Please use this identifier to cite or link to this item: http://hdl.handle.net/2381/40036
Title: Model Lives: The Changing Meanings of Miniature Ethnographic Models from Acquisition to Interpretation at the Horniman Free Museum 1894-1898
Authors: Nutting, Ryan Todd
Supervisors: Dudley, Sandra
North, Julian
Award date: 30-Jun-2017
Presented at: University of Leicester
Abstract: Although many contemporary museums possess collections of miniature ethnographic models, few scholars have explored how these objects emphasize ideas of intellectual control. This thesis examines the use and interpretation of miniature ethnographic models in the late nineteenth century. I demonstrate how the interpretation of these objects reinforced British intellectual control over the peoples of India and Burma during this period by focusing on four sets of miniature ethnographic models purchased by Frederick Horniman in the mid-1890s and displayed in the Horniman Free Museum until it closed in January 1898. Building on the theories of miniature objects developed by Susan Stewart and others, scholarship on the development of tourist art, late nineteenth-century museum education theories, and postcolonial theories the thesis examines the biography of these objects between 1894 and 1898. By drawing on archival documents from the museum, articles about Horniman and the museum from this period, and newspaper articles chronicling Horniman’s journal of his travels between 1894 and 1896, this thesis traces the interpretation of these miniature models from their purchase through their display within the museum to the description of these models by visitors to the museum, and in each case shows how these models embodied notions of intellectual control over the peoples of India and Burma. Where previous studies have focused on only one or two of these phases of objects’ lives this thesis demonstrates that all three phases of these models’ lives (collection, display, and visitor interpretations) within the period reveal aspects of colonial control. Consequently, this thesis provides a basis for further work on investigating how late nineteenth-century collectors and museums utilized objects to both construct knowledge and implicitly highlight aspects of colonial control.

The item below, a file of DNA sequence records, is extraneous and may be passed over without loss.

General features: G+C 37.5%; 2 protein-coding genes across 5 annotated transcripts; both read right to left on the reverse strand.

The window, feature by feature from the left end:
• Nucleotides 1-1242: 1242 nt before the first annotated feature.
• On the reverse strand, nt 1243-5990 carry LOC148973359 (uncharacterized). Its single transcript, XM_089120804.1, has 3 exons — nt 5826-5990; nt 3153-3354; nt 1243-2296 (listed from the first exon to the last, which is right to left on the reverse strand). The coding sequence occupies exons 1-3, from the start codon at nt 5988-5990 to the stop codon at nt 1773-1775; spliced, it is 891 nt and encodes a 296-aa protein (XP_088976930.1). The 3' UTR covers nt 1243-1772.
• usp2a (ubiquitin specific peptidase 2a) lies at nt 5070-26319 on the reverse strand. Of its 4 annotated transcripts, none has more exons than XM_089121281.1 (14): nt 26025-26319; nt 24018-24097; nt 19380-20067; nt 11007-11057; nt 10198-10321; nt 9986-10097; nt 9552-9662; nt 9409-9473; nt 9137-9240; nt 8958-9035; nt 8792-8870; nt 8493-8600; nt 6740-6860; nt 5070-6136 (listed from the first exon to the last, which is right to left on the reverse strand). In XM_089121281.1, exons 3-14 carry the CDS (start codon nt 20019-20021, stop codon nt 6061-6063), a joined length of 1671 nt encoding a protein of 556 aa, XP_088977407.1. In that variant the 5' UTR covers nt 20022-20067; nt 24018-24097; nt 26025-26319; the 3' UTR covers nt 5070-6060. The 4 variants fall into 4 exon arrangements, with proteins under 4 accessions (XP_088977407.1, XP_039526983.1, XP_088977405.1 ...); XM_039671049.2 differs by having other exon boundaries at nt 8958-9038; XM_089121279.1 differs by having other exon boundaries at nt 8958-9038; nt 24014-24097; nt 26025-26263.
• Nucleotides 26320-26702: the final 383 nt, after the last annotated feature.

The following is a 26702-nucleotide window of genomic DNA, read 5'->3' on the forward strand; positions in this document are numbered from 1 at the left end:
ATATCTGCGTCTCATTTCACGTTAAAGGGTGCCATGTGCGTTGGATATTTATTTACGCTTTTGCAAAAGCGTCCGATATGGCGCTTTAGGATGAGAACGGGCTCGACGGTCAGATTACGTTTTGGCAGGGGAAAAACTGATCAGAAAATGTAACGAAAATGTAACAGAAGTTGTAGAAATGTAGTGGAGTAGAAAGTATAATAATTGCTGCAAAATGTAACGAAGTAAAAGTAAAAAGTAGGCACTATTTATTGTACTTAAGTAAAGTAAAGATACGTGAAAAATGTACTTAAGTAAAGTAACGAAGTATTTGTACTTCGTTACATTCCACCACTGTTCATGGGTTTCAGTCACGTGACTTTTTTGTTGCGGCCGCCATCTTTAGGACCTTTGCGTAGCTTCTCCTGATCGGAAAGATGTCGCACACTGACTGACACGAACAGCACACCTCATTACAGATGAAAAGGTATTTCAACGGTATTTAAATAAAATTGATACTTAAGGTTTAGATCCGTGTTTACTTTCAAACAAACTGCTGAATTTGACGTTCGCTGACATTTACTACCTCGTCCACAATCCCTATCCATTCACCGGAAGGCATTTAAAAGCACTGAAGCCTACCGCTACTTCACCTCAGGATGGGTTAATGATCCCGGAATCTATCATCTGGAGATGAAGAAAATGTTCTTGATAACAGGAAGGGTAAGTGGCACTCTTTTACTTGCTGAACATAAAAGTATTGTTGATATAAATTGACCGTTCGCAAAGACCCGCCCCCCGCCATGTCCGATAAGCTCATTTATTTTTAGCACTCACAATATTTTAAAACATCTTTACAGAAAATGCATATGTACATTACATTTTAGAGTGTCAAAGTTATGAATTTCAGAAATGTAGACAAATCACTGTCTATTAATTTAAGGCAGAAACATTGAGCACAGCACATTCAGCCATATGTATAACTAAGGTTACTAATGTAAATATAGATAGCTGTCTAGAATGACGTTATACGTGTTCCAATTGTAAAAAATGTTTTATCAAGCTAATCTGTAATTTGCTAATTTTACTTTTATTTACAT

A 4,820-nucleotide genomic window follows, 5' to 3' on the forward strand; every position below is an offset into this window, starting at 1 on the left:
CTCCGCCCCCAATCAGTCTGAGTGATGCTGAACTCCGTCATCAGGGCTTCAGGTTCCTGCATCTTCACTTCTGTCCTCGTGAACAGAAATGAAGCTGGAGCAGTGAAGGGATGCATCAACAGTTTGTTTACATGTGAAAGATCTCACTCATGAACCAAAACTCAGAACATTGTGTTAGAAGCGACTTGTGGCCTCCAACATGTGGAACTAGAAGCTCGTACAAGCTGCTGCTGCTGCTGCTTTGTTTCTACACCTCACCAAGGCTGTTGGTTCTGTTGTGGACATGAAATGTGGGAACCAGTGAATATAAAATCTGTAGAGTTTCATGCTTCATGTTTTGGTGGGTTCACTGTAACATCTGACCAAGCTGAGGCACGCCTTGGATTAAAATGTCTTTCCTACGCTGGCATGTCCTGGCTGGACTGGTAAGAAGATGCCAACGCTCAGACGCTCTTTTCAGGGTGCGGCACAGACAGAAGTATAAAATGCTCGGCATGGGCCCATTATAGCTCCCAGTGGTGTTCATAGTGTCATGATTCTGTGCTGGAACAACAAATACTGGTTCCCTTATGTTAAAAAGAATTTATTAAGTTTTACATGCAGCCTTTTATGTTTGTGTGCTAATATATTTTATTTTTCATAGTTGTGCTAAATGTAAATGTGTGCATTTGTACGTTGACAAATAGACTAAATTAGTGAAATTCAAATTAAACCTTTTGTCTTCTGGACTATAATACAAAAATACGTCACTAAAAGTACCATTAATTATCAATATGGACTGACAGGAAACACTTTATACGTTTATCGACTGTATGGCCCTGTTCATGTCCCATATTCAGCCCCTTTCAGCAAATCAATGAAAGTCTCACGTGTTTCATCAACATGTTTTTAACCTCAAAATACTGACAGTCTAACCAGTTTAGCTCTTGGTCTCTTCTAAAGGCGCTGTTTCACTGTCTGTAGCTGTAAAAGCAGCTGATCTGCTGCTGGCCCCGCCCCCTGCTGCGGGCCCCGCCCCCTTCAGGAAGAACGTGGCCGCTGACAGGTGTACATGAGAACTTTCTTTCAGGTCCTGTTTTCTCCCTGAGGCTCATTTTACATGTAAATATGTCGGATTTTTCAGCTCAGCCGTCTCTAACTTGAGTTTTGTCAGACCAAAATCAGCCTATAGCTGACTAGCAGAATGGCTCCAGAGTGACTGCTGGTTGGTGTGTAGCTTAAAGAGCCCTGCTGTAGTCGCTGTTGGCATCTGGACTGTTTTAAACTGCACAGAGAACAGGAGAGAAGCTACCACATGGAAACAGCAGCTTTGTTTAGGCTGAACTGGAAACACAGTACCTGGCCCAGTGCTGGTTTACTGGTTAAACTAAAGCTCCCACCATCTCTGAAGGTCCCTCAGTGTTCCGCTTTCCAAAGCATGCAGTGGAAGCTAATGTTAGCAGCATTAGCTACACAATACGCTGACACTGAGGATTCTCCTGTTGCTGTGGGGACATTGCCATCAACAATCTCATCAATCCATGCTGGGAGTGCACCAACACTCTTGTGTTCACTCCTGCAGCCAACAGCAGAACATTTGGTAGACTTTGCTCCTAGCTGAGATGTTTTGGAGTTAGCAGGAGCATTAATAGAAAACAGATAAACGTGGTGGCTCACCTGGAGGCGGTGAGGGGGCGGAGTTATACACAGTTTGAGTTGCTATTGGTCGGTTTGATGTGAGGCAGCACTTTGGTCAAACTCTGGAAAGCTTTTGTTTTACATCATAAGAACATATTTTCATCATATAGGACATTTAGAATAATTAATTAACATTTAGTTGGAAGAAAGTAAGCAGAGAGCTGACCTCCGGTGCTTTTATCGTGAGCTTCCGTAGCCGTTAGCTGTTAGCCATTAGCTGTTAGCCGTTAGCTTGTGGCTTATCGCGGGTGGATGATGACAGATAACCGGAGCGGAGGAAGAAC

Links: http://hdl.handle.net/2381/40036
Type: Thesis
Level: Doctoral
Qualification: PhD
Rights: Copyright © the author. All rights reserved.
Appears in Collections:Leicester Theses
Theses, School of Museum Studies

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